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SENATOR PACKWOOD RESIGNS : Tearful Packwood Bows to Pressure, Says He'll Resign : Senate: 'It is the honorable thing to do,' disgraced lawmaker says, ending a three-year drama. At end, even his staunchest backers recoiled from misconduct charges.

September 08, 1995|EDWIN CHEN | TIMES STAFF WRITER

WASHINGTON — Sen. Bob Packwood (R-Ore.), isolated from even his strongest defenders in the Senate, bowed to mounting demands for his ouster and tearfully announced Thursday that he intends to resign rather than bring further disgrace to an institution that has been his life for 27 years.

"It is the honorable thing to do," Packwood said in his late afternoon announcement on the Senate floor that ended efforts to expel him. To the relief of many colleagues, Packwood's decision concluded a three-year drama that had become something of a public spectacle for a Senate grappling with its first case of sexual harassment involving a member.

Packwood stood virtually alone in his fight to keep his post, the last of his Senate defenders having turned against him in a remarkable 24-hour period that saw the Senate Ethics Committee first vote, 6 to 0, to recommend his expulsion and then release more than 10,000 pages of documents detailing the evidence against him.

The committee had concluded that Packwood was guilty of an array of sexual harassment and official misconduct charges that amounted to a "pattern of abuse of his position of power and authority as a United States senator." The documents contained many explicit descriptions of Packwood's alleged actions and they resounded loudly on Capitol Hill throughout the day.

Packwood's departure provided a solid victory for women's organizations and senators who had come to regard the case as pivotal in the fight against sexual harassment.

"The Senate has zero tolerance for this kind of conduct and should send a message to every woman in America that the United States Senate recognizes that this conduct is unacceptable and will exercise the ultimate sanction--this is the atomic bomb; we can do no more than to expel a member," Sen. Richard H. Bryan (D-Nev.), vice chairman of the Ethics Committee, said before Packwood spoke on the Senate floor.

Packwood announced his intention to resign in a somewhat rambling speech during which he touted his achievements, reminisced about his decades in the Senate, and finally, wept. He did not give a date for his departure.

Afterward, Senate Majority Leader Bob Dole (R-Kan.) urged the Senate to give his longtime friend and colleague "some reasonable time" to get his affairs in order and to pave the way for a smooth transition for his as-yet unchosen successor to the chairmanship of the Senate Finance Committee.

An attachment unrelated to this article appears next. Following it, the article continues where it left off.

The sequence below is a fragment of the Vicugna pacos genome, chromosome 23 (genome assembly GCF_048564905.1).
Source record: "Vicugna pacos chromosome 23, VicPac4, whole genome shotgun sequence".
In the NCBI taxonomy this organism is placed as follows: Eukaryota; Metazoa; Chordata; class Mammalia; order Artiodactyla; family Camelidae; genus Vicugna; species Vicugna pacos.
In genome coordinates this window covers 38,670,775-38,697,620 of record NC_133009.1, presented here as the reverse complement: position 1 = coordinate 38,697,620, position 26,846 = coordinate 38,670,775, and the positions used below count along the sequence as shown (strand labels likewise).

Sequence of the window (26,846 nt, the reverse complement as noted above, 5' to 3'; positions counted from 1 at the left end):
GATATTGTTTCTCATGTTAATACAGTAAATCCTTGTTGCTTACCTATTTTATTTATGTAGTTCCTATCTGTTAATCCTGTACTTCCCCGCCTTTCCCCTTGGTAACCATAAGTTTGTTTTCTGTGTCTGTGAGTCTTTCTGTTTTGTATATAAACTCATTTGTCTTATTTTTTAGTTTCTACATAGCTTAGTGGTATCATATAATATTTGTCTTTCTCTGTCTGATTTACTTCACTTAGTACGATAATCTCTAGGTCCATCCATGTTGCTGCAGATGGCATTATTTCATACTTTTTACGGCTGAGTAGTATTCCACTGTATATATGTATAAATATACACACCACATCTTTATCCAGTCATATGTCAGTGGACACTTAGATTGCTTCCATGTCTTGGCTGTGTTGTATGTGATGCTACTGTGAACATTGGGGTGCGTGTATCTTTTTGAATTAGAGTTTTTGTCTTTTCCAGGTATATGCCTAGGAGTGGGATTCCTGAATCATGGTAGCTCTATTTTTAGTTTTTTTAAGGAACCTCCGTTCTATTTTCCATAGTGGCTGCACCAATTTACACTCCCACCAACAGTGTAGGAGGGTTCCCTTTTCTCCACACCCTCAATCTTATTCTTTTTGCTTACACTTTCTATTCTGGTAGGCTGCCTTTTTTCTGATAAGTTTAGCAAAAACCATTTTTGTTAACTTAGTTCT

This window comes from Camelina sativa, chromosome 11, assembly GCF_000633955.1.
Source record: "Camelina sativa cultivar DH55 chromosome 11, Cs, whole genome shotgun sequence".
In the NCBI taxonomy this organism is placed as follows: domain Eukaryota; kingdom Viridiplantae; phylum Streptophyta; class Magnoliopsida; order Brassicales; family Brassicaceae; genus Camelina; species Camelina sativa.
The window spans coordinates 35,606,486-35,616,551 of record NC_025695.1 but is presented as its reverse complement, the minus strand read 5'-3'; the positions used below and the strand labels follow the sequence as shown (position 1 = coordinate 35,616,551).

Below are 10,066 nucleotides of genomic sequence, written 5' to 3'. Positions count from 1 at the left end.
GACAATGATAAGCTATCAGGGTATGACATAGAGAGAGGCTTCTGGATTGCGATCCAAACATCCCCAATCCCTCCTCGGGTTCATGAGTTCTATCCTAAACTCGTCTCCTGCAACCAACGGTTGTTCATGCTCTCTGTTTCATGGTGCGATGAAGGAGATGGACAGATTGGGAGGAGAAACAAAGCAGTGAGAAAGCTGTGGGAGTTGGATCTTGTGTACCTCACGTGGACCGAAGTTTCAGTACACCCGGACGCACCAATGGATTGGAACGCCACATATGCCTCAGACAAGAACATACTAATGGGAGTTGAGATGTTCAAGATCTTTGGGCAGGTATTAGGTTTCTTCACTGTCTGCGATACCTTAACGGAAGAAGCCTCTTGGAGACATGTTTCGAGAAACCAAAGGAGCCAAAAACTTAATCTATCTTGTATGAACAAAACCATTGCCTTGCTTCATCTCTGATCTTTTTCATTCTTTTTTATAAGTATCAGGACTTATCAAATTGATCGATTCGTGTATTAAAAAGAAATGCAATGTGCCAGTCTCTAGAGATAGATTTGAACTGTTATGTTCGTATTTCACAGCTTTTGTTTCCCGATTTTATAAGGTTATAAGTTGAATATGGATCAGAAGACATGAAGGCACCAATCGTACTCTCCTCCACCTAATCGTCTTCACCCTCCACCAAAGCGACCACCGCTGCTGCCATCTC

Departure Date

Senate sources said Thursday night that Dole was still negotiating with Democrats over Packwood's departure date, and added that Packwood is likely to be gone in two to six weeks. His departure is certain to hurt progress on a host of GOP legislative priorities--welfare reform, tax cuts and Medicare restructuring, to name a few.

Packwood's announcement climaxed a day that began when he appeared on morning television news shows to resist the growing clamor for his resignation.

A few hours later, however, Sens. Mitch McConnell (R-Ky.), chairman of the ethics panel, and Bryan called a press conference to urge Packwood to resign.

"I think the evidence is compelling," McConnell said. "And it seems to me the appropriate response would be resignation."

McConnell said Packwood's attempt to alter his diaries and mislead Senate investigators was "an obvious violation" of the law and that the panel had referred the matter to the Justice Department for possible prosecution.

"We haven't received anything official yet but we will certainly take a look at it and give it a thorough and professional evaluation," said department spokesman Carl Stern. But he cautioned that prosecutors would have to show Packwood acted with criminal intent, a difficult standard to meet.

Funereal Aura

A funereal aura permeated the ornate Senate chamber as Packwood made his announcement. He struggled most of the time to keep his composure, at times speaking so softly that some colleagues in the back rows cupped their hands to their ears as they leaned forward to hear.

For the most part, Packwood recalled happier days--citing his efforts to fight for abortion rights, environmental protection, aid to Israel and his critical role in the landmark 1986 tax reforms.

Afterward, a number of GOP colleagues rushed forward to praise Packwood's service and the Oregon senator approached many of them to exchange hugs.

One particularly poignant moment came during an exchange between Packwood and Sen. Larry E. Craig (R-Ida.), a member of the Ethics Committee. Afterward, they shook hands and hugged one another. Then Craig began sobbing and quickly strode into the GOP cloakroom, his hands covering his face.

There were also tears in two large sections of the visitors' galleries--packed with members of Packwood's personal staff as well as staff members of the Finance Committee.

In his talk, Packwood did not apologize. But neither did he attack his 19 women accusers or question the ethics investigation against him--as he had done as recently as Thursday morning.

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